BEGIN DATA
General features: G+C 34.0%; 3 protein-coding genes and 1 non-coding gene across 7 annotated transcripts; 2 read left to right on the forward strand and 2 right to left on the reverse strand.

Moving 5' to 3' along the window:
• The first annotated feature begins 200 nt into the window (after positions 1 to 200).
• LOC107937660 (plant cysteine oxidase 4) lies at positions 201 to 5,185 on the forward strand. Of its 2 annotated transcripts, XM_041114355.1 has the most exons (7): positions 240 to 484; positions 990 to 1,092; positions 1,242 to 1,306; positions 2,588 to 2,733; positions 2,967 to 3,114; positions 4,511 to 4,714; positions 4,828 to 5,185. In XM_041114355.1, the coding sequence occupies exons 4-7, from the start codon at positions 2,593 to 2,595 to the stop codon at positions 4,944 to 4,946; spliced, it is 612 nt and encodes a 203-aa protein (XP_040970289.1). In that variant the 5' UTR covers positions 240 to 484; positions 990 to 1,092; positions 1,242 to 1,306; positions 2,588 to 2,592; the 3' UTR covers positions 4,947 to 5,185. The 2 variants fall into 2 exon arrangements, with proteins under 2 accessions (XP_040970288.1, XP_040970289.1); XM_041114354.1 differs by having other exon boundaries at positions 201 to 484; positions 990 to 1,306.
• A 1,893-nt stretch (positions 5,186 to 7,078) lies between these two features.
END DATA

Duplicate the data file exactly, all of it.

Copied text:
General features: G+C 34.0%; 3 protein-coding genes and 1 non-coding gene across 7 annotated transcripts; 2 read left to right on the forward strand and 2 right to left on the reverse strand.

Moving 5' to 3' along the window:
• The first annotated feature begins 200 nt into the window (after positions 1 to 200).
• LOC107937660 (plant cysteine oxidase 4) lies at positions 201 to 5,185 on the forward strand. Of its 2 annotated transcripts, XM_041114355.1 has the most exons (7): positions 240 to 484; positions 990 to 1,092; positions 1,242 to 1,306; positions 2,588 to 2,733; positions 2,967 to 3,114; positions 4,511 to 4,714; positions 4,828 to 5,185. In XM_041114355.1, the coding sequence occupies exons 4-7, from the start codon at positions 2,593 to 2,595 to the stop codon at positions 4,944 to 4,946; spliced, it is 612 nt and encodes a 203-aa protein (XP_040970289.1). In that variant the 5' UTR covers positions 240 to 484; positions 990 to 1,092; positions 1,242 to 1,306; positions 2,588 to 2,592; the 3' UTR covers positions 4,947 to 5,185. The 2 variants fall into 2 exon arrangements, with proteins under 2 accessions (XP_040970288.1, XP_040970289.1); XM_041114354.1 differs by having other exon boundaries at positions 201 to 484; positions 990 to 1,306.
• A 1,893-nt stretch (positions 5,186 to 7,078) lies between these two features.